It was Christmas 2000 and I was 10 when my parents bought my brother and I our first family PC.
I literally squealed when I saw it on Christmas morning. I remember spending hours making home-printed birthday cards and random posters on Corel Print House, playing SimCity 3000 (my Mayor’s mansion had its own moat) and generally mucking around.
But aside from all this, our family PC was also my key to the internet and my key to answers to questions I didn’t really know I had. Through the internet, I found out what it was to be gay.
Now that’s no small thing. Like many of you, I lived an isolated adolescence, near-crippled with self-doubt and confusion. We thought we were going to hell. We thought our parents would kick us out – and in some cases they did – but for me – as for many of you – the internet and the early days of what we now call social media was where we could escape ourselves, and meet one another.
Transcending geographical boundaries and the realities of prejudice, we, the gay community, were the first to take the internet and claim it as our own.
My own voyage of discovery took me far away from the tiny Devonian fishing town I lived in, away from the bullies and allowed me breathing space to understand myself in a new context.
Throughout my early teens I built a social community for myself, a community of friends who were gay, like me, but represented everything I didn’t have in my offline life.
There were actors and dancers in touring plays, journalism students, a gay Muslim Egyptian, a gay Jewish Israeli and even a couple of school chums who would come out to me online before they felt they could in class.
This online community acted like a sounding board for me, a group of people I could test ideas and thoughts on without fear of ridicule, or worse.
‘Just like the offline world, nasty people lurk on the internet too’
Now, as well as my troupe of bohemian fancies, it was inevitable that a young gay boy fumbling around the internet in a desperate search for himself was going to bump into some undesirables.
Just like the offline world, nasty people lurk on the internet too. But, unlike the offline world, children are more often than not unprotected from their potential dangers when online. I was one such unprotected child.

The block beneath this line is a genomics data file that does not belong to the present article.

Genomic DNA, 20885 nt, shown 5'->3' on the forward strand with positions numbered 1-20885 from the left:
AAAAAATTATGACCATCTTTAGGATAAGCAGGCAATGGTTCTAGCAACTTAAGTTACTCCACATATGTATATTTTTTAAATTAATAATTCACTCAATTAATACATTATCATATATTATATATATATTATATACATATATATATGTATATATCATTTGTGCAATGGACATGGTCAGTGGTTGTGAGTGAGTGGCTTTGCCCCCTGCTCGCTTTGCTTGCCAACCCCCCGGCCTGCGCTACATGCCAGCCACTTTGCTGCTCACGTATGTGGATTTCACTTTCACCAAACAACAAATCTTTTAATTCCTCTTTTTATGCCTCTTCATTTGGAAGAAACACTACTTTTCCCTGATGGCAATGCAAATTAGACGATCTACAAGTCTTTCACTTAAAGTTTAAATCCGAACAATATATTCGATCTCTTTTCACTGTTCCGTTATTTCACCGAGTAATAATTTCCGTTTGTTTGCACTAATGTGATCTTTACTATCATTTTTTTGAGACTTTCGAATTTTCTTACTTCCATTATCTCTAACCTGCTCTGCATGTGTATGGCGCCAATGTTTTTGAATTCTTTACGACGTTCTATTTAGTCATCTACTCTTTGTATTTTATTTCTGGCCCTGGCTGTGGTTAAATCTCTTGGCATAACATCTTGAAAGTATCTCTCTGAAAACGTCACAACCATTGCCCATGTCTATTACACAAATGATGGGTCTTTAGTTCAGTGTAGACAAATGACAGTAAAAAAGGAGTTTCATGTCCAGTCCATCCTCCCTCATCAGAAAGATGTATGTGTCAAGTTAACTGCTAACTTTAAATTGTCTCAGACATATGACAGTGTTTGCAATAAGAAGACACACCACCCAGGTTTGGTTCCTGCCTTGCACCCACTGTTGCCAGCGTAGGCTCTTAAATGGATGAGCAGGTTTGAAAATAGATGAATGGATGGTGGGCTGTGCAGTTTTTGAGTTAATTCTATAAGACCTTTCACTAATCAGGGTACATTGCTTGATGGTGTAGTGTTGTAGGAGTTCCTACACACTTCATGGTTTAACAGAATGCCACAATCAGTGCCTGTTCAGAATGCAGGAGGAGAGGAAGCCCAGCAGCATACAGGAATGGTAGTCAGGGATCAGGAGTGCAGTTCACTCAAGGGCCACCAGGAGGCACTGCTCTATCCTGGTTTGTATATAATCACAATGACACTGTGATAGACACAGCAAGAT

Before my mother stops reading and phones me to gob off, my parents weren’t negligent: far from it. They did all they could and all they thought they needed to in order to protect me.
But, this was a time when dangerous men lurked in playgrounds – we hadn’t completely come around to the idea that they lived online too.
Nonetheless, I had restricted time online (until it became too hard for them to police), there were parental controls on the PC (that I learnt to override) and even a couple of excruciating talkings-to about my undeleted browser history.
However, at the end of the day, I hadn’t come out, and my parents couldn’t drag me out – and so there was an unspoken truth between us.
So, I met guys. Often they were older, and I always alone – having never told my parents, or indeed anyone, where I was going and who I was with.
‘I felt like a character in Sex And The City on a blind date … But, in reality, I was a teenager in a strange town, with a strange man’
I travelled too, to cities away from my home. I thought it was exciting, I felt like a character in Sex And The City on a blind date. I felt in control and thought I truly understood what these men were saying when they’d type me messages saying I was ‘really mature for my age.’
But, in reality, I was a teenager in a strange town, with a strange man, alone and not in control. The newfound confidence the internet gave me had the potential to betray me had any one of these ‘dates’ gone south.
Spoiler alert: I didn’t get hurt and always returned home in time for curfew. But, the risk I put my self in was very real. Carrying a pair of scissors in my school satchel when meeting a strange man off the internet isn’t how a ‘cosmopolitan guy about town’ protects himself: being honest with those who love him and with the dangers the world (on or offline) presents him is how he gets through it.
The internet is the best, and often the only, means by which our gay children can fully come to terms with themselves being different.
It’s where they’ll inevitably turn to find answers, now more than ever, and we have to prepare them for what they’ll find – based on our experiences – and have honest conversations with them treating them like the young adults they are as they set into a very adult world, online.
Jordan McDowell is responsible for social media chatter and insight at retail group, the Co-op.
The post Why we need to talk to our gay kids about the internet appeared first on Gay Star News.